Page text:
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Discuss similes and metaphors in Shakespeare Sonnets: Sonnet 116, Sonnet 130, Sonnet...
Topic: Shakespeare's Sonnets
Discuss similes and metaphors in Shakespeare Sonnets: Sonnet 116, Sonnet 130, Sonnet 18, and Sonnet 29- "When in Disgrace with Fortune and Men's Eyes"
Sonnet 116- “Let Me Not to the Marriage of True Minds”, Sonnet 130- “My Mistress Eye’s”, Sonnet 18- “Shall I Compare Thee to a Summer’s Day” and Sonnet 29- "When in Disgrace with Fortune and Men's Eyes"
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At the outset, let me restate the difference between these two terms: metaphor is comparing two traits or items with some similar qualities (but not identical); simile is a kind of metaphor, one that uses “like” or “as” to make the comparison. The term “figure of speech” covers many devices available to stretch the language past literal meaning. Take, as just one example, personification (“the sun smiled on me"), in which a nonhuman object takes on human characterizations.
Sonnet 116 compares unmoving, constant things—an ever-fixed mark, a star, etc.--to the “marriage of true minds,” meaning that it does not change when circumstances change..
Sonnet 130 uses simile (directly using “like”) to enumerate a list of “false comparisons,” exaggerations usually found in false lover’s descriptions, to stress his sincerety in contrast to the superficiality of her “false compare. Shakespeare cleverly criticizes metaphor and its users by exposing its exaggerations to contrast with his understated “rare” love.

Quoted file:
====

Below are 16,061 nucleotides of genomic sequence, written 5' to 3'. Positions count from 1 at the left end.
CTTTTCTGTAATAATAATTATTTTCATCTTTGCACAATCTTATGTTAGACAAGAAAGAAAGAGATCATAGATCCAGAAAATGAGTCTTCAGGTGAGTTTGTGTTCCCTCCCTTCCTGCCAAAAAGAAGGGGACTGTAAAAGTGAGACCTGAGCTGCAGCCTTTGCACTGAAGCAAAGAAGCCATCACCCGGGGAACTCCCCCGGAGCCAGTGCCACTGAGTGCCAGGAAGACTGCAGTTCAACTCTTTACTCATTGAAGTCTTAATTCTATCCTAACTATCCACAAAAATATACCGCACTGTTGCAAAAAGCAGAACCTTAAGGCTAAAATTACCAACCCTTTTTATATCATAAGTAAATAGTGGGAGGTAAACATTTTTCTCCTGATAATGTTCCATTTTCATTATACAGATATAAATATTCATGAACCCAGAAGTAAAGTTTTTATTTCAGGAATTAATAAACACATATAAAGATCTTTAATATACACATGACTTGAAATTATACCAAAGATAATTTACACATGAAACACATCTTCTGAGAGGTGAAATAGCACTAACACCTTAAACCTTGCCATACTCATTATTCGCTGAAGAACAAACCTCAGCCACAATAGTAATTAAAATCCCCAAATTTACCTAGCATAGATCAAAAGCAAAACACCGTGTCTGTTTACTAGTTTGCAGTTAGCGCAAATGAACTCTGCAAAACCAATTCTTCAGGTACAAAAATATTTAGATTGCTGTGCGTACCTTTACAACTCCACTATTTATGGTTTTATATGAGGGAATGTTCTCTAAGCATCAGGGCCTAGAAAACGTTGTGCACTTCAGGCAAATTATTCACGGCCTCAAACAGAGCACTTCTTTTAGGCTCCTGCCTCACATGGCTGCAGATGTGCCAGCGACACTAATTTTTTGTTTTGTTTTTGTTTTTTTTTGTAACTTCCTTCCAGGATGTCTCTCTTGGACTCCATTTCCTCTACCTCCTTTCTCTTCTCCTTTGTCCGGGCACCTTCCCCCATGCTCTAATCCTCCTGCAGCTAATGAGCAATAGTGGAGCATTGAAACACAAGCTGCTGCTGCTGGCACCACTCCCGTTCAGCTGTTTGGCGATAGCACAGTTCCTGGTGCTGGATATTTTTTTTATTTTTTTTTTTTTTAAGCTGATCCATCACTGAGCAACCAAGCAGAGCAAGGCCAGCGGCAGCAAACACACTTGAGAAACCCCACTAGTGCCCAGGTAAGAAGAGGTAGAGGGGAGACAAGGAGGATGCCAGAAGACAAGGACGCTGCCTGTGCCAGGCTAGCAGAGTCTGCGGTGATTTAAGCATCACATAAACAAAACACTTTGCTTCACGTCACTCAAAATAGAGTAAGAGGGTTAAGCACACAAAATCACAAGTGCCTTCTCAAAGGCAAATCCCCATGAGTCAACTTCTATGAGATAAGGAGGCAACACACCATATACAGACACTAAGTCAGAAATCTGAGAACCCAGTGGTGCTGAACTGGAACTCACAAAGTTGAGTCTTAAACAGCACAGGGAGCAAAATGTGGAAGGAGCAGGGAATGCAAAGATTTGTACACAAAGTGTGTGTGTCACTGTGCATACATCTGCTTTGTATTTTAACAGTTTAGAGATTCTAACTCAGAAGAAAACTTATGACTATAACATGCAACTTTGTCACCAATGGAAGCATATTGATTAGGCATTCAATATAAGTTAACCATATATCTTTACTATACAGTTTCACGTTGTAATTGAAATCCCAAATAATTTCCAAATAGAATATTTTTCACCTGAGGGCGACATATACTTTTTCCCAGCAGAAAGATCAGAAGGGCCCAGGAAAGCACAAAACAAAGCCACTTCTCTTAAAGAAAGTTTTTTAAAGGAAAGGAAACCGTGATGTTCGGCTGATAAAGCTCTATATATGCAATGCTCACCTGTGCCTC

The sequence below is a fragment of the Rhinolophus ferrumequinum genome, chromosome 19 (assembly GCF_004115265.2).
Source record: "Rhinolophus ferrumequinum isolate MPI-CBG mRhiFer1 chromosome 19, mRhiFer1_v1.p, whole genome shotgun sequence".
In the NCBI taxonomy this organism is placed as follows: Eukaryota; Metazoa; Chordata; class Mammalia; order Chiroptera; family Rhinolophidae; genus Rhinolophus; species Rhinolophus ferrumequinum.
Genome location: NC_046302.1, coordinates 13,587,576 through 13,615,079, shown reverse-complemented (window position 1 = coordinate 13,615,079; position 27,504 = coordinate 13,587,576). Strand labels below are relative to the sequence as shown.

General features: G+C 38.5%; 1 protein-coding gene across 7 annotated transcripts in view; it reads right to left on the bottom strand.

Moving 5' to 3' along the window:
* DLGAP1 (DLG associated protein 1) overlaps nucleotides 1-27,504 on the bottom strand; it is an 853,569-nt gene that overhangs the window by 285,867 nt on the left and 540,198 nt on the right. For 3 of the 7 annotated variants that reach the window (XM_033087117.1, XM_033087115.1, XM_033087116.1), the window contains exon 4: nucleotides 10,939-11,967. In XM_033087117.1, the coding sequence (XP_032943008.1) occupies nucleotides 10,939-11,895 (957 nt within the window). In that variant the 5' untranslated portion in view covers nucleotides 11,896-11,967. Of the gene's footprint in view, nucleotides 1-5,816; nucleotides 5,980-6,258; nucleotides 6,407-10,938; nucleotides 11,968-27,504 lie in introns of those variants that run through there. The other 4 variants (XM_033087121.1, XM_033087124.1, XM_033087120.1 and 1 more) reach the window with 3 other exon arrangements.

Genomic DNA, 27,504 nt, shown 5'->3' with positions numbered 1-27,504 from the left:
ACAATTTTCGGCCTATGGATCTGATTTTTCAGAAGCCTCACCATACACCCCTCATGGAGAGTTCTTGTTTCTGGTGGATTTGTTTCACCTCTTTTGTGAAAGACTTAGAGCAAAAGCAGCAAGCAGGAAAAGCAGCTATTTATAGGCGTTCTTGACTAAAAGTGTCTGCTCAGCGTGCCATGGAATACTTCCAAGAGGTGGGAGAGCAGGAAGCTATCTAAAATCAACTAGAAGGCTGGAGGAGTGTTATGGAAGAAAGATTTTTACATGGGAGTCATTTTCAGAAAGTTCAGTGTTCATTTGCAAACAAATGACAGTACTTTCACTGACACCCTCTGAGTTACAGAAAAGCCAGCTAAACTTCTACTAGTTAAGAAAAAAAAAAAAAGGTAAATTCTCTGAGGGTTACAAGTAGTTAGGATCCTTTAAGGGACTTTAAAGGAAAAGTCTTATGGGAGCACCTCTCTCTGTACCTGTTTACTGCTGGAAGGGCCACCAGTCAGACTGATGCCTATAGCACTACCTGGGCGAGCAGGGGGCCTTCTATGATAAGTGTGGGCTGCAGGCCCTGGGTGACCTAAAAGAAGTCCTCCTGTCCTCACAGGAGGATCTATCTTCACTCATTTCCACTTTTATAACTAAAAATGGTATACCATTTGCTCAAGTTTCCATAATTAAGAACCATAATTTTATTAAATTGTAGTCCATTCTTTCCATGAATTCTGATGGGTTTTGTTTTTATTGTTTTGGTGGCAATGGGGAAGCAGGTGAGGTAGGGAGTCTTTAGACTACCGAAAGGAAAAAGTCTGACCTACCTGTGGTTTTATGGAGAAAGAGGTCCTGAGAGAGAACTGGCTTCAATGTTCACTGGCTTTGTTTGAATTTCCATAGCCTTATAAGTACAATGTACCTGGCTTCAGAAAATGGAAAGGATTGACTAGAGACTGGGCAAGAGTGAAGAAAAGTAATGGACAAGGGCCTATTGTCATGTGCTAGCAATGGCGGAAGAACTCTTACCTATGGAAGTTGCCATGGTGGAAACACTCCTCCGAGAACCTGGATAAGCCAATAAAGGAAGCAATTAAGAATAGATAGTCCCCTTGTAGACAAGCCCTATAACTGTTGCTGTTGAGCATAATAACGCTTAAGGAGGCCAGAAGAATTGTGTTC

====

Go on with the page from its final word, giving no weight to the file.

In Sonnet 18 he uses the opposite strategy, finding imperfections in the comparisons that are ready to hand by mediocre lovers. He objects to standard metaphors because they are all imperfect, and his lover is not.
In Sonnet 29, not till line 10 “and then my state/Like to the lark arising…” does a direct comparison (simile) appear. The majority of the poem is a description of his dissatisfied state, ameliorated by remembering his “sweet love.”
Posted by wordprof on November 4, 2011 at 5:15 AM (Answer #1)
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